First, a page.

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[Bünting's famous clover leaf map of the world] Die ganze Welt in ein Kleberblat... Magdeburg, 1581-. Woodcut, printed area 270 x 380mm. A very fine and dark impression. Binding folds reinforced on verso.
Bünting's famous clover leaf map, showing Europe, Asia and Africa as separate leaves connected to Jerusalem at the centre. England and Scandinavia appear as islands at the top of the map; the New Wolrd fills the bottom left corner. The map was published in Bünting's 'Itinerarium Sacræ Scripturæ' (Travel through Holy Scripture), a reworking of the bible as a travel guide. Also included were maps of Europe as the Virgin Mary and Asia as Pegasus. This design was of particular relevence to Bünting because a clover leaf features on the arms of his hometown of Hanover. SHIRLEY: World 142.
($8,190 • €7,540 rates)
DE WIT, Frederick.
[A Dutch World map with superb decorative borders] Nova Orbis Tabula in Lucem Edita. Amsterdam, 1675. Original colour. 465 x 540mm. Minor reinforcing to verdigris cracks on verso
An exquisite seventeenth century map of the world in double-hemisphere, with two further spheres showing the northern and southern hemispheres and cherubs in the cusps. The four corners are taken up with vignettes of the seasons, each with references to the Elements and the Zodiac.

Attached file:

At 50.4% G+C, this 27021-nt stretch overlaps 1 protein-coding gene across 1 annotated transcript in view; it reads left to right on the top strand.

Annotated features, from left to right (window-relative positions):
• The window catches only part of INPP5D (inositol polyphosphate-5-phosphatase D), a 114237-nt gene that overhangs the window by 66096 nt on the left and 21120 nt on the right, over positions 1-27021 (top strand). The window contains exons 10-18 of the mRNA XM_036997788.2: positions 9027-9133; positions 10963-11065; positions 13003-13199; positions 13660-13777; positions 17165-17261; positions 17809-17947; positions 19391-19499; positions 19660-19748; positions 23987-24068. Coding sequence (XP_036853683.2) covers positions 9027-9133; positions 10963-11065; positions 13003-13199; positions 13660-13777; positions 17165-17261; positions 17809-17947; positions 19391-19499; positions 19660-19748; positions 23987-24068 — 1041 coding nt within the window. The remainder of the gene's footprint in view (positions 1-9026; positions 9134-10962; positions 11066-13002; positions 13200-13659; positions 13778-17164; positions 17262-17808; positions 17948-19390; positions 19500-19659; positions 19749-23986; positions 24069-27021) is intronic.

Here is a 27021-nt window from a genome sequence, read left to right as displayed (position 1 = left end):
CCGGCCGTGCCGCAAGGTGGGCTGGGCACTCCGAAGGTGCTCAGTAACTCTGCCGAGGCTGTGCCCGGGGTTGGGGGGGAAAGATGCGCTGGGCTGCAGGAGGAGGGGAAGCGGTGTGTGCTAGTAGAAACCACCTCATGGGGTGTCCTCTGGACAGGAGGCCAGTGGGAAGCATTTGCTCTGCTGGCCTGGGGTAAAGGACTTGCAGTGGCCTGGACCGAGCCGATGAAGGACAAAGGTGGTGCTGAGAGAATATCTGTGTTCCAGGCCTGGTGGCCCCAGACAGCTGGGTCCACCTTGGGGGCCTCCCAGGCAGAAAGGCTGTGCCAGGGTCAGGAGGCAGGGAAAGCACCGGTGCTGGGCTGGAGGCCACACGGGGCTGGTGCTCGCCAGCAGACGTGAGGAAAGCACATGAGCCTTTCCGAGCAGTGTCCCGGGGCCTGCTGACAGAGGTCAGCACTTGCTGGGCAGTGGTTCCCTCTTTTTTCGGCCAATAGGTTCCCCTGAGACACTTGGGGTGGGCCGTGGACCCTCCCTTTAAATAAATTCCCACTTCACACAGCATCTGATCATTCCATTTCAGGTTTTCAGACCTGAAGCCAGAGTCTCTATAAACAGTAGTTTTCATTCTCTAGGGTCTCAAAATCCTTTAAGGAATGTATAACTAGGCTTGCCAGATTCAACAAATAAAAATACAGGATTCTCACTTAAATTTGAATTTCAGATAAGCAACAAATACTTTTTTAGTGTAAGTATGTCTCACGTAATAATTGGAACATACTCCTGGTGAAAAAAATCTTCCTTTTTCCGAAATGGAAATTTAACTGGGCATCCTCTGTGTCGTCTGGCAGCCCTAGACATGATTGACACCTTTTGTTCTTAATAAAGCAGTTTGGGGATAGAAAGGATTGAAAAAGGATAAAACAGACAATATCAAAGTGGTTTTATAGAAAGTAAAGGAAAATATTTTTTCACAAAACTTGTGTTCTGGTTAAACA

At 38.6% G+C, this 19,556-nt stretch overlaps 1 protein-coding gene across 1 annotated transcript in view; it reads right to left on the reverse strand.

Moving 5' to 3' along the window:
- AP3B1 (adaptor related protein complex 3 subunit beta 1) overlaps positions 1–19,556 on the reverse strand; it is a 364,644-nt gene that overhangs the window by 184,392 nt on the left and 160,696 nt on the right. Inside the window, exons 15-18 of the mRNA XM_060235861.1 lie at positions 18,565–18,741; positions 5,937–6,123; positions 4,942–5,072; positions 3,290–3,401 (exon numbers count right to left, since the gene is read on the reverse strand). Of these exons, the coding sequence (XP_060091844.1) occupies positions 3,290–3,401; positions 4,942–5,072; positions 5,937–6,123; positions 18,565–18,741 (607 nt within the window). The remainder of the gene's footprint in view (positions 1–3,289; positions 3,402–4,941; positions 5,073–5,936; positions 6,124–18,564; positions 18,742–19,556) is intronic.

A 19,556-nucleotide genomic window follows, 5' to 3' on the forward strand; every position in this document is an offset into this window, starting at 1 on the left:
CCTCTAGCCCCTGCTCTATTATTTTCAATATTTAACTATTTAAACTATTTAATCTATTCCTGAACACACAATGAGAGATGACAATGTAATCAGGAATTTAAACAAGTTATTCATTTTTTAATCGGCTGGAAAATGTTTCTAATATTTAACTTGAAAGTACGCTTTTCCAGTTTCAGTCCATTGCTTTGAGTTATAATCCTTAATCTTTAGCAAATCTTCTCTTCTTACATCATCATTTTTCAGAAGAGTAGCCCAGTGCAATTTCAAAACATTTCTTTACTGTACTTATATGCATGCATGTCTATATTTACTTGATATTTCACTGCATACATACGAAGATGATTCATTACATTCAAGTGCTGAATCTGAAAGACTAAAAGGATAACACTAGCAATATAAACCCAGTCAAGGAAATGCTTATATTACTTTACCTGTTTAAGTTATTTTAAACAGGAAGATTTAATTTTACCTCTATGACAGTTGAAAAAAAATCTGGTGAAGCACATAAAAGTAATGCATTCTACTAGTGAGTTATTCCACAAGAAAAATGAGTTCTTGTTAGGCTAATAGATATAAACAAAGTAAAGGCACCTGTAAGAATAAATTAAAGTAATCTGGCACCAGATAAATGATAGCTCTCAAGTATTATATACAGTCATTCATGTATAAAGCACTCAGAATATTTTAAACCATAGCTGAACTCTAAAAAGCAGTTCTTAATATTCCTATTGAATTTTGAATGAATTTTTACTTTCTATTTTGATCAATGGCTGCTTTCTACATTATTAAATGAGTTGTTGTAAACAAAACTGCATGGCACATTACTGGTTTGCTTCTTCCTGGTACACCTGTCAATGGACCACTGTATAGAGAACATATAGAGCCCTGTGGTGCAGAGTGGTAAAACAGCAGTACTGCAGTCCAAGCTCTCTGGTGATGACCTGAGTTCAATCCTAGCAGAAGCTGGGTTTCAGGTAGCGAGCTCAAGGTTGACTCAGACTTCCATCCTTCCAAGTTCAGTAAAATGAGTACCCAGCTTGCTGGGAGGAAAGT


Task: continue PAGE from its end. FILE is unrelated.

The first state of the map was issued c.1670, but the cherubs in the cusps and the engraved border mark this as the second state. Another plate replaced it 1680. SHIRLEY: World 451 - ''one of the most attractive of its time... one of the finest that is relatively easily obtainable by the map collector'.
($6,930 • €6,380 rates)
[Late 17th century double-hemisphere map of the world] Orbis Terrarum Tabula Recens Emendata et in Lucem edita. Rotterdam, c.1680. 355 x 465mm. A fine and dark impression.
A double-hemisphere world map engraved by Stoopendahl for a Dutch bible. On the map California is an island and Australia and New Zealand are shown as partial outlines, a century before Cook. The corners have allegorical figures of the four continents with example of animals from each one, and the cusps have diagrams of the Solar System. SHIRLEY: 498.
($2,016 • €1,856 rates)
[World map depicting circumnavigator's routes] A New and Accurate Map of the World. Drawn from the best Authorities and regulated by Astronomical Observations: Describing the Course of each of the following Circum-Navigators Viz Ferdinand Magellan, Sr. Francis Drake and Commodore Anson. London, 1748. 365 x 555mm.